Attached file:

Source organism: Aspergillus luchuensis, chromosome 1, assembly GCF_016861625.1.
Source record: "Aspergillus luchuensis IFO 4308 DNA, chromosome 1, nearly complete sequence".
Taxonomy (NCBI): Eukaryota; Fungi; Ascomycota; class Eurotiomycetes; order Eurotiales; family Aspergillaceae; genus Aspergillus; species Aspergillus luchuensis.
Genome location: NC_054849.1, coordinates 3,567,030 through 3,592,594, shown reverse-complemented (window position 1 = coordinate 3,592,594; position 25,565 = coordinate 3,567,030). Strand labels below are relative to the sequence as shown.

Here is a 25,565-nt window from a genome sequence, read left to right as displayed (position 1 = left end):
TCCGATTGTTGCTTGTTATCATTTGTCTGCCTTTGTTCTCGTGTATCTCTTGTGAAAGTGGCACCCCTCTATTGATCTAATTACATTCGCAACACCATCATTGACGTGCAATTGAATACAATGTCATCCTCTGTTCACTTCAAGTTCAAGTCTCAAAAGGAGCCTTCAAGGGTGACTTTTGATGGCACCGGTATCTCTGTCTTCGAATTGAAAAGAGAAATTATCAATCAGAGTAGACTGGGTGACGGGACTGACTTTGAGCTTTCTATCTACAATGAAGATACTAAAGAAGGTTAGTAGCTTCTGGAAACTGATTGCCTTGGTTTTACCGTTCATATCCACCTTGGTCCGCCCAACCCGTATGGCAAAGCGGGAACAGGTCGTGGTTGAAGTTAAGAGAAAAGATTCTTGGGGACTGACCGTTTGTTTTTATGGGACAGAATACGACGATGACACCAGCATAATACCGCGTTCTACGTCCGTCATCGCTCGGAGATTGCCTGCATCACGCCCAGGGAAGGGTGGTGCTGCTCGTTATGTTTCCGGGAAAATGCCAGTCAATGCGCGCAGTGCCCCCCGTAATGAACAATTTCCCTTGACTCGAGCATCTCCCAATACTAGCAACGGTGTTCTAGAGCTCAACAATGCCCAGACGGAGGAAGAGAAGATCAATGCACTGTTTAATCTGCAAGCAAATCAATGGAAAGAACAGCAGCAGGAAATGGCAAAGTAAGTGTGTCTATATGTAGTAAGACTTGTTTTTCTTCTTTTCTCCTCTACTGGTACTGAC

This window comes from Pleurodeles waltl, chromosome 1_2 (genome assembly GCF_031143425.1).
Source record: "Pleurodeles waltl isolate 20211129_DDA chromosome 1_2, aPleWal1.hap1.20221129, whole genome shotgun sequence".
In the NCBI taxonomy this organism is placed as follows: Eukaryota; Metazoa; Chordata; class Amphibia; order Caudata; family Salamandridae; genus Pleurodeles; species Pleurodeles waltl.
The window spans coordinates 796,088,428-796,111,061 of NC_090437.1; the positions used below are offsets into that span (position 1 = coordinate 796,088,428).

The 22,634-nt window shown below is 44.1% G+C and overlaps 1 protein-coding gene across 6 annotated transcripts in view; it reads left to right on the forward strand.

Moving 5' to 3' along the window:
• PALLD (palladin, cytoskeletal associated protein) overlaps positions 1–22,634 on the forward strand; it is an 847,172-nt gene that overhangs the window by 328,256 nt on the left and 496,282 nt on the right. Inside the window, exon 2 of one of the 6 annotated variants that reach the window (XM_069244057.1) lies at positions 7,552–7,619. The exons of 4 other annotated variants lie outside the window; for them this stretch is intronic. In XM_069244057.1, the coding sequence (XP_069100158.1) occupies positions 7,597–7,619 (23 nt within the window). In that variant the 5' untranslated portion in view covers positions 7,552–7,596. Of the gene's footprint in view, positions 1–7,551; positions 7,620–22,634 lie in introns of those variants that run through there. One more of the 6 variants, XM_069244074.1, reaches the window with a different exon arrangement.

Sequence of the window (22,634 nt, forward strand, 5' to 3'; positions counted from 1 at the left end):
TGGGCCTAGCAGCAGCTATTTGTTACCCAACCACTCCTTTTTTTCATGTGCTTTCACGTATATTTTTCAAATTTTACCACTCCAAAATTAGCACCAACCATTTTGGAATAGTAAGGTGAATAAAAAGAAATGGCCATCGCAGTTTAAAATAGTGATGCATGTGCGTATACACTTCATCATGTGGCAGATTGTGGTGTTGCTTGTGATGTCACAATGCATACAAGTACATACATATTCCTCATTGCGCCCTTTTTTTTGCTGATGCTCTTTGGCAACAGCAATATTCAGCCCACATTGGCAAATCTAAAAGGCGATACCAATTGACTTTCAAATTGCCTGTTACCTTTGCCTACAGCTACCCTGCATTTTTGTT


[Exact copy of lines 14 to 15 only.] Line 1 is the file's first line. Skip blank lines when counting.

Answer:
Sequence of the window (22,634 nt, forward strand, 5' to 3'; positions counted from 1 at the left end):
TGGGCCTAGCAGCAGCTATTTGTTACCCAACCACTCCTTTTTTTCATGTGCTTTCACGTATATTTTTCAAATTTTACCACTCCAAAATTAGCACCAACCATTTTGGAATAGTAAGGTGAATAAAAAGAAATGGCCATCGCAGTTTAAAATAGTGATGCATGTGCGTATACACTTCATCATGTGGCAGATTGTGGTGTTGCTTGTGATGTCACAATGCATACAAGTACATACATATTCCTCATTGCGCCCTTTTTTTTGCTGATGCTCTTTGGCAACAGCAATATTCAGCCCACATTGGCAAATCTAAAAGGCGATACCAATTGACTTTCAAATTGCCTGTTACCTTTGCCTACAGCTACCCTGCATTTTTGTT